Image/1950/79/BW/FS 1.33

     Quicksand is a lean noir. Auto mechanic Joe Hardy likes the ladies. When a flashy blonde struts behind the counter of a diner where he's catching lunch, Hardy's glib patter secures a late date. Back at the garage, Hardy realizes he he's flat broke and needs to come up with some greenbacks to entertain the lady. One complication leads to another. When you make that first false step into quicksand, getting out is none too easy.  Perhaps the script is too predictable and some of the sermonizing regrettable, but Quicksand manages to deliver reasonable "B" entertainment.  

Oil and quicksand mix in an amusement parlor. ŠIMage

     Mickey Rooney as the auto mechanic slowly sinking in the title's proverbial quicksand does a good job. There's little characteristic mugging or posturing, though his trousers are decidedly too short. Jeanne Cagney, the younger sister of James Cagney, looks too much like her brother for my comfort level. She's not very convincing as the platinum blonde who precipitates Mickey's decent. There are several other inanely scripted portrayals and Peter Lorre has a role that gives him very little to do but look quite oily. He does do oily with slick precision.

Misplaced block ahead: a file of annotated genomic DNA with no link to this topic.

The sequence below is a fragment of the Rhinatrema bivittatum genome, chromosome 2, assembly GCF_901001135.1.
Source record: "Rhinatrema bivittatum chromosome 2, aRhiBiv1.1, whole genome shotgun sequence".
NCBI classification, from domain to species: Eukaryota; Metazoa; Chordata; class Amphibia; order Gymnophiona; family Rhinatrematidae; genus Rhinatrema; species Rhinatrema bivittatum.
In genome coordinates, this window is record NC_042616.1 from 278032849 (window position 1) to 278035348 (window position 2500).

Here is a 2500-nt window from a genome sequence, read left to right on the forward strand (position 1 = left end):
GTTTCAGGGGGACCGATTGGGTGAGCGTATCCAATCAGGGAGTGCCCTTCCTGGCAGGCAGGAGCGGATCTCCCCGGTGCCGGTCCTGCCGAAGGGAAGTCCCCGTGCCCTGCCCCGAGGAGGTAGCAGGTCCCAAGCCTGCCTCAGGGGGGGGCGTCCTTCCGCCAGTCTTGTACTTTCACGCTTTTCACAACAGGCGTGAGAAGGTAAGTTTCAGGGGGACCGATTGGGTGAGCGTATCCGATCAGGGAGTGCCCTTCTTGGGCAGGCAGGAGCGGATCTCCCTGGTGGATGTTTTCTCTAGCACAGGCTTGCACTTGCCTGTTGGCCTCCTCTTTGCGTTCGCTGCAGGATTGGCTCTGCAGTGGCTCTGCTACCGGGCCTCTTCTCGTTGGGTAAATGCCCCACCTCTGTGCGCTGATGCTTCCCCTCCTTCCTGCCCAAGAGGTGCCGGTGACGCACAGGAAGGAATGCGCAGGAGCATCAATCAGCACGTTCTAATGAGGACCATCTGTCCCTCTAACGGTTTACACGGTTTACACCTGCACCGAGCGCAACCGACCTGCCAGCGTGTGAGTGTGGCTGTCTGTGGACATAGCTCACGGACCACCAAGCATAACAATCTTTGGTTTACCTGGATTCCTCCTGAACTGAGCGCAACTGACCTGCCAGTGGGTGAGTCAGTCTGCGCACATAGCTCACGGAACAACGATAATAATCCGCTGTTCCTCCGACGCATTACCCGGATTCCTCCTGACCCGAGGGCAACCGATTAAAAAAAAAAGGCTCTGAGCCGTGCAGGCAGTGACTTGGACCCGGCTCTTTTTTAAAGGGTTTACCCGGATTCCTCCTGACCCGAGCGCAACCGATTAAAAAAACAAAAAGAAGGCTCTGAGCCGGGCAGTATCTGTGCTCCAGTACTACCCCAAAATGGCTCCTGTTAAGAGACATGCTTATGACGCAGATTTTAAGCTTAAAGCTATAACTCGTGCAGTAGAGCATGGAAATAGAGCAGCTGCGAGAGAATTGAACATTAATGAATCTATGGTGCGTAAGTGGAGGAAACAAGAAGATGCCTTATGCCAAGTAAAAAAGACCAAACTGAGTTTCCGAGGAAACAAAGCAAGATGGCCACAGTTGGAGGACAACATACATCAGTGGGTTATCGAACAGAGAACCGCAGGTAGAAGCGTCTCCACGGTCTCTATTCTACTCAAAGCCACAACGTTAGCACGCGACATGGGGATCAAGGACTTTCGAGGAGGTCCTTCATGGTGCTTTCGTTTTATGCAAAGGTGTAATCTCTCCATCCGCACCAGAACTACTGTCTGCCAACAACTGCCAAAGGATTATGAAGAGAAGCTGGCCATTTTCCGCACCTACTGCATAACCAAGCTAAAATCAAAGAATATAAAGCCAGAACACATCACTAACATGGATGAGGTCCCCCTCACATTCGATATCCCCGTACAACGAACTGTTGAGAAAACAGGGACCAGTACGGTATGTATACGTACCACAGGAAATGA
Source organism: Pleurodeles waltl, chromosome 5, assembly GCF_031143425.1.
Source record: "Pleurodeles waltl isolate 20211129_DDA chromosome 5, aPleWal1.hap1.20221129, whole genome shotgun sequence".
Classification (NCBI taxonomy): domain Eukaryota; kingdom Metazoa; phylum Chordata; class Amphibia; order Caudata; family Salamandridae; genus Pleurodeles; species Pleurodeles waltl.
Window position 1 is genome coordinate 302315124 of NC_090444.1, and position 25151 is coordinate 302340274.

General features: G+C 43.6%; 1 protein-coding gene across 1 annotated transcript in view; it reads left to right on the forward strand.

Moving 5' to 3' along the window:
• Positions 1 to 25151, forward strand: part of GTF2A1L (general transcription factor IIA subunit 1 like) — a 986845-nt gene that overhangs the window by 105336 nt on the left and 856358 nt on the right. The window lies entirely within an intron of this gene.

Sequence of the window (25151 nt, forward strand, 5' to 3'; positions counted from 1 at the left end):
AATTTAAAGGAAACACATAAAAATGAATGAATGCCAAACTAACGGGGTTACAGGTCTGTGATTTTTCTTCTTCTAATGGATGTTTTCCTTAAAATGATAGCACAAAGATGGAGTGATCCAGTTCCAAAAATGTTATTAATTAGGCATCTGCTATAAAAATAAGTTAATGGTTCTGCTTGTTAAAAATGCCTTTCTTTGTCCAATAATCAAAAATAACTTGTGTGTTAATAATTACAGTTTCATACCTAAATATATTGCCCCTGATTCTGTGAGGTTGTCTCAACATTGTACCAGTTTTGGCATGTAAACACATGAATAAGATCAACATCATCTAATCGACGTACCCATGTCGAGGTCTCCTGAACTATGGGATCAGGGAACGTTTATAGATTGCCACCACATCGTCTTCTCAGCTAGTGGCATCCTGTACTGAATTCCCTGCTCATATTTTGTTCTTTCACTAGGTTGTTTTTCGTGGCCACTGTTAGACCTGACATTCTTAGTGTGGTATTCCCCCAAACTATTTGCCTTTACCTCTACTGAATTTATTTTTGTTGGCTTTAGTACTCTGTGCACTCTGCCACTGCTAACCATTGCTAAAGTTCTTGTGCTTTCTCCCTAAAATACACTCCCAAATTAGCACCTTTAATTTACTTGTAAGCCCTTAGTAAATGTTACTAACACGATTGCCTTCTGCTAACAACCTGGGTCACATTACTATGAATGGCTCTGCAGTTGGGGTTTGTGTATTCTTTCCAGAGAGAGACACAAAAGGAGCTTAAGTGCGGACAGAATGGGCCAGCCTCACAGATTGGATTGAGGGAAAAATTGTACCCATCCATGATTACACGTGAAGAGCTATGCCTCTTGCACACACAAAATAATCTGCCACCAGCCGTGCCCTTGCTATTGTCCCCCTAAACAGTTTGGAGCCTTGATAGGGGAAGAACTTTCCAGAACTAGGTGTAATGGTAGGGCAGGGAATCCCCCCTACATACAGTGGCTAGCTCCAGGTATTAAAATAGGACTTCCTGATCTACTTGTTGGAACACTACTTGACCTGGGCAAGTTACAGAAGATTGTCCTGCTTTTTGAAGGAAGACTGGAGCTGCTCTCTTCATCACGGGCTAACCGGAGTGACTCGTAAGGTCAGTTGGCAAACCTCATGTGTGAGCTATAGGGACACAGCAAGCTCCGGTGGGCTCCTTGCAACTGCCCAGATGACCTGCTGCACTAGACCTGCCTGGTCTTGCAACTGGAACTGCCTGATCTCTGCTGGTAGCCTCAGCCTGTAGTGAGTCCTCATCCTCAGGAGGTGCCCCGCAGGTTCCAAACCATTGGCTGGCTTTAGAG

Quicksand is photographed in a clean noir style. There are few dalliances along the way to the climatic scenes. Straight forward in every way, you get what you expect.
    This is the best of the recently released group of B flicks starring Mickey Rooney. Transfer elements are in very good shape with very little dirt. There are a couple of bad splices and some background elements that appear to have been affected by the MPEG compression. Detail is uniformly excellent. Grain is present, but is mostly transferred with fine structure. This noir has fine contrast range, fully exposing shadow details and emphasizing the dramatic high key lights. The Dolby mono soundtrack is free of hiss, while there is a touch of wow and flutter in the score. Dialogue may be ripe at times, but it's delivered clearly.



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